Sometimes, Congress gets it right, and when it passes legislation to help protect federal law enforcement officials and the public they serve, we say thank you. The Officer Safety Act of 2012 was recently passed into law as part of the National Defense Authorization Act, thanks to bipartisan sponsors Reps. Dave Reichert and Bill Pascrell Jr. and Sens. Chuck Grassley and Chris Coons.
The new law, modeled after the Good Samaritan Act, now affords legal protection from local prosecution to federal agents who intervene while off-duty to protect citizens from loss of life or injury. The law “permit[s] Federal officers to remove cases involving crimes of violence to Federal court,” where they have more protections as federal agents, according to the bill.
Rep. Reichert issued a statement, saying:
The first priority of law enforcement officers is the safety of their community. With the signing of this bill, these brave men and women who sacrifice so much for their communities will receive the same protections both on and off duty.
Taxpayers train federal agents to protect and serve the American public. They are expected to be ‘on-call’ at all times. To think that they would have to stand by while a victim suffers violent acts in their presence to protect themselves from being sued is contrary to the oath they take and is a waste of taxpayer funded training.”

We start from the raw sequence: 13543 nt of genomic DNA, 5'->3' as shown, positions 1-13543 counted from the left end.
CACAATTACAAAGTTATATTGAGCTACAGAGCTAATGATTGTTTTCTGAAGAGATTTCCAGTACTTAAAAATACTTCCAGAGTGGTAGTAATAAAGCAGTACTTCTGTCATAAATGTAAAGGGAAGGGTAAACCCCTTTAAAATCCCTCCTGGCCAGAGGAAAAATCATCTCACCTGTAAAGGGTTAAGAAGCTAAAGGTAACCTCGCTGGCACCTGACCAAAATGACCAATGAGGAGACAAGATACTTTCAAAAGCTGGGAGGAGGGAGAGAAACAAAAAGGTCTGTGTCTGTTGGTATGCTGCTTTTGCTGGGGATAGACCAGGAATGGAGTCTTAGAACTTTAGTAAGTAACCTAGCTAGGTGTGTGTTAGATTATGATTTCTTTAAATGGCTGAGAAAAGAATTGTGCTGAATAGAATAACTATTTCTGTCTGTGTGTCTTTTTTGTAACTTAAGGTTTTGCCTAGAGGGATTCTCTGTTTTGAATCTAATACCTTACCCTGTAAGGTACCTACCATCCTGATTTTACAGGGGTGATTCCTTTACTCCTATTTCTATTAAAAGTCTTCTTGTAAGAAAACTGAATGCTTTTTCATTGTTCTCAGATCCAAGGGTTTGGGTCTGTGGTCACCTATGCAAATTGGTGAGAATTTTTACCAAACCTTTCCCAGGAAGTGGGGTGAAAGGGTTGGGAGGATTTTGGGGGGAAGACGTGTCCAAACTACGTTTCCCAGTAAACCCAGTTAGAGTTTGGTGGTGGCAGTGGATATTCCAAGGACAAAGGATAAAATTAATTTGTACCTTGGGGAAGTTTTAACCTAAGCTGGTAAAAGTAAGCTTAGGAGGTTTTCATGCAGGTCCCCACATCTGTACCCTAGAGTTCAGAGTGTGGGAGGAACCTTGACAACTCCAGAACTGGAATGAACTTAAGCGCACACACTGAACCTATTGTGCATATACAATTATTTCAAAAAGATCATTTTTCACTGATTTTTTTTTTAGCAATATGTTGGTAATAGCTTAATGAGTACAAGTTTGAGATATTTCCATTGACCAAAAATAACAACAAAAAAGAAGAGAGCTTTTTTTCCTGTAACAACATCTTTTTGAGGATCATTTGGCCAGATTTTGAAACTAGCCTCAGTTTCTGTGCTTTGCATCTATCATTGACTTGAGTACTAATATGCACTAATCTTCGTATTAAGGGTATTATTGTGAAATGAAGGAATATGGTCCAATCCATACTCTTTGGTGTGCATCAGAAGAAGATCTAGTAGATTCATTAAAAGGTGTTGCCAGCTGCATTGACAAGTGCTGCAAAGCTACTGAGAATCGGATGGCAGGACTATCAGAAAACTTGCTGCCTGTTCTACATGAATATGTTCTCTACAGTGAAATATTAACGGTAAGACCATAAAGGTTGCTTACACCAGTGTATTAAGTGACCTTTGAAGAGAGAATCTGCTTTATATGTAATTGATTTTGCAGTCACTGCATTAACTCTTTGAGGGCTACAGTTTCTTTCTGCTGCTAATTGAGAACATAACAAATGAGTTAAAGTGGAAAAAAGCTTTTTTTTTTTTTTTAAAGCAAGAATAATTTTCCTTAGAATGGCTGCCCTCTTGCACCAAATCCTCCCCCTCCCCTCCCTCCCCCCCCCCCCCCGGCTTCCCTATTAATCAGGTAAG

This is truly a remarkable victory for all federal law enforcement agents. Congratulations to the Federal Law Enforcement Officer Association, the FBI’s Agent Association and the National Border Patrol Council for helping to get this new law on the books.
A statement on FLEOA’s website explained that the push for the new legislation came in the wake of a shooting by an off-duty U.S. Bureau of Alcohol, Tobacco, Firearms and Explosives agent who intervened in a dispute between his neighbors in the U.S. Virgin Islands, where he was stationed.
In 2008, ATF Special Agent William G. Clark shot and killed Marcus Sukow while protecting Sukow’s battered girlfriend. The girlfriend had taken refuge in Clark’s vehicle after an attack by Sukow, who was wielding a heavy-duty, large, metal flashlight. Clark shot Sukow five times when Sukow raised the flashlight to strike the agent, CNN reported in 2010.
After an investigation by the Virgin Islands Police Department, prosecutors charged Clark with second-degree murder, arguing that five shots constituted excessive force because the intoxicated Sukow was armed “only with a flashlight,” according to the CNN report.
Fortunately, Clark was acquitted of all charges in September.
The enraged response from federal authorities and law enforcement officials for this injustice against Clark was swift.
“A federal government multiple-agency investigation of the incident unanimously concluded the shooting was justified,” CNN reported, adding that ATF officials “were so incensed by the Virgin Island’s prosecution of Clark — and so concerned other federal agents could similarly be prosecuted — that they removed all ATF agents from the Virgin Islands in 2008, a policy that continues today.”
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